By Susan Drumheller
When I woke up the morning of Aug. 20, it was out of a dream that was almost comical. The protagonist of the story in my slumbering head was my mask, one lovingly made by a friend out of colorful flower-patterned material and cord to secure it over my nose and mouth.
My mask came galloping up over a rise, like Eric Idle’s knight and fellow crusaders in Monty Python and the Holy Grail.
I woke and nearly laughed. Here was my mask, the hapless hero — so appropriate this morning after sitting through one of the most bizarre and disturbing afternoons and evenings in Sandpoint, where I witnessed both the best and the worst of our community.
A few hours earlier, I was in the City Council chambers, wearing my flowery mask, and watching deliberations on a very weighty and important question: Whether or not to grant the mayor emergency powers to issue a mask mandate to protect the public health.
In a few short days leading up to this moment, the council had received more emails on the topic than they ever had on any issue: 889. The breakdown was roughly 50/50 for and against masks.
As they thoughtfully considered the pros and cons, you could hear the small but loud mob outside the doors, who was following the proceedings virtually on Zoom, because they couldn’t fit into the council chambers due to the social distancing protocols.
As Deb Ruehle, the council member who proposed the mask mandate, suggested adopting the health district’s enforcement measures, we could hear chants outside the doors: “Recall Ruehle! Recall Ruehle!”
The commotion conjured up images of people brandishing pitchforks and preparing to tar and feather any council member who defied them.
Inside the chambers, a young man behind me wearing black armbands spoke quietly to organizers outside on a radio receiver attached to a cord that snaked out of his shirt. I couldn’t quite read the armband — something like “Regain our Rights.”
At one point, a large older man with a MAGA hat shouted at the mayor, calling him a hypocrite and, as police escorted the man from the room, he spat out a parting insult: “Nazi!” Over our masks, our eyes widened. What was going on?
This wasn’t our home we know and love. It was as if all the vitriol from Facebook leapt off the screen and trampled down the goodwill that has defined this small town — one to which we were drawn because of its warm sense of community. The place where hippies and loggers — though they often disagreed — all generally got along by adopting a live-and-let-live creed.
We had a brief throwback to that time earlier that afternoon. Some friends and I — mostly mothers, a couple teachers and a handful of young people — sat outside City Hall in our lawn chairs, with our masks either on or hanging around our necks, waiting for the doors to open. We knew we had to be there early to get in.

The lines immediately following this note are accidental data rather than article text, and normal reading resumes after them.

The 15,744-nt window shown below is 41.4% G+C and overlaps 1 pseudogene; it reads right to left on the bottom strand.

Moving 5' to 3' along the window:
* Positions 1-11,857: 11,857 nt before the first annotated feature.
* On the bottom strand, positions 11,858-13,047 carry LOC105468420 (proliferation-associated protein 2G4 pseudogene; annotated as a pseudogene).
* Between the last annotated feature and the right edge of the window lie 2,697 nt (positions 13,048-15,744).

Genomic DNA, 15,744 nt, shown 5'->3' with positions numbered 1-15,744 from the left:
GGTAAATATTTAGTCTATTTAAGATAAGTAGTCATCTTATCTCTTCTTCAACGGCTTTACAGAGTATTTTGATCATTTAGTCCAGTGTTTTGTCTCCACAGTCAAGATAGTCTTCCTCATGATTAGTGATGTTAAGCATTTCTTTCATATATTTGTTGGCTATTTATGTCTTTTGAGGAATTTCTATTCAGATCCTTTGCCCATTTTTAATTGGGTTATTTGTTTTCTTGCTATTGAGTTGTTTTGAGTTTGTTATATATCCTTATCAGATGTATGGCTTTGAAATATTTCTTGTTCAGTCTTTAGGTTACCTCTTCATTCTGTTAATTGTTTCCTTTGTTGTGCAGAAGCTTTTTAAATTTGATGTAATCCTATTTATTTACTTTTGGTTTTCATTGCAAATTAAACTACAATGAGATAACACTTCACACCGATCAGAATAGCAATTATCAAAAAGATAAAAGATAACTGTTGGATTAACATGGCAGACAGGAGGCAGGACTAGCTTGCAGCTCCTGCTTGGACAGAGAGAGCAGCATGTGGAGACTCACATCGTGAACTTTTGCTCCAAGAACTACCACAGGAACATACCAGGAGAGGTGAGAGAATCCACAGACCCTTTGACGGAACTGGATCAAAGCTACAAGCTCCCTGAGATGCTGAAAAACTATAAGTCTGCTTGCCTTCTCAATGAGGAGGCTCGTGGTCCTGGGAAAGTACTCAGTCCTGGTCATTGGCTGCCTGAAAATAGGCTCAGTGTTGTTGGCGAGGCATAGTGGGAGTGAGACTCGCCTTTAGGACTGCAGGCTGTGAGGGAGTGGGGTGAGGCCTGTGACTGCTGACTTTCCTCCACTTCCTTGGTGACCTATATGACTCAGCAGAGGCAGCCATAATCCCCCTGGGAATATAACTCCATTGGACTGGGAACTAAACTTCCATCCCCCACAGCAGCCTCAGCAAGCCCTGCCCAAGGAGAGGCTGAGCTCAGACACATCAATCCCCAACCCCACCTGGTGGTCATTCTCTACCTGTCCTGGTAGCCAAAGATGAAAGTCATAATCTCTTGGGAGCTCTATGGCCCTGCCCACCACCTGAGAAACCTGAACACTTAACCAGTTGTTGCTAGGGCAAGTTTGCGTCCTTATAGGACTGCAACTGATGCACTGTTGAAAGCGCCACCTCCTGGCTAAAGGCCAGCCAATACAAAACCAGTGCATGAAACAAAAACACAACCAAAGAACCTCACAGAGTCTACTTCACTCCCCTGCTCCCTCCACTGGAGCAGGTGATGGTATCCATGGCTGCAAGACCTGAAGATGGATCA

The early arriving anti-mask contingent lined up, too. A few people from each camp knew each other and chatted politely. The ice cream truck came by and we all enjoyed some cool refreshments this hot August afternoon. One of my friends had brought chalk and other art supplies, to help pass the time. The kids of the anti-mask contingent drew pictures and some anti-mask signs.
We disagreed, but that was OK. That was before the more militant people showed up with their black armbands, radios and — I suspected — an armful of QAnon (and other) conspiracy theories.
Why were we here in the first place?
The federal government kicked the can of pandemic prevention measures down to the states. Our governor kicked them down to health districts and mayors. Our library district took matters into its own hands and imposed a mask mandate, earning the ire of Ammon Bundy’s peoplesrights.org group, which stormed the library and harassed the staff. (Bundy reportedly also organized the mob that stormed the state capitol on Aug. 24, breaking a glass door as they forced their way into the gallery.)
Dreading the schools becoming coronavirus petri dishes in September, constituents asked Ruehle to pursue the mandate.
Ruehle, prepared with science, pleas from health care professionals, and other evidence regarding the benefits of masks to protect the public health and ultimately the economy. Her packet of information was backed up by the testimony of Panhandle Health District experts who attended the meeting.
Yet, as Councilmember Shannon Williamson — a biologist — pointed out, no amount of science would convince the mob outside the doors. In an attempt to kick the can back up the road, she reasoned that if it gets bad enough in our county, the health district may come to our aid.
She didn’t have to say it, but the take-home message was we are living through a new Dark Ages.
In the end, with a pained look on her face, Williamson voted against the emergency powers ordinance, and with a vote of 4 to 2, the issue failed.
When I walked through the doors, the anti-mask mob videoed us and cheered as if they had won. A sinking feeling washed over me — not a dread of maskless people and COVID, but of the power of internet rumors and conspiracies to tear our community and our country apart.
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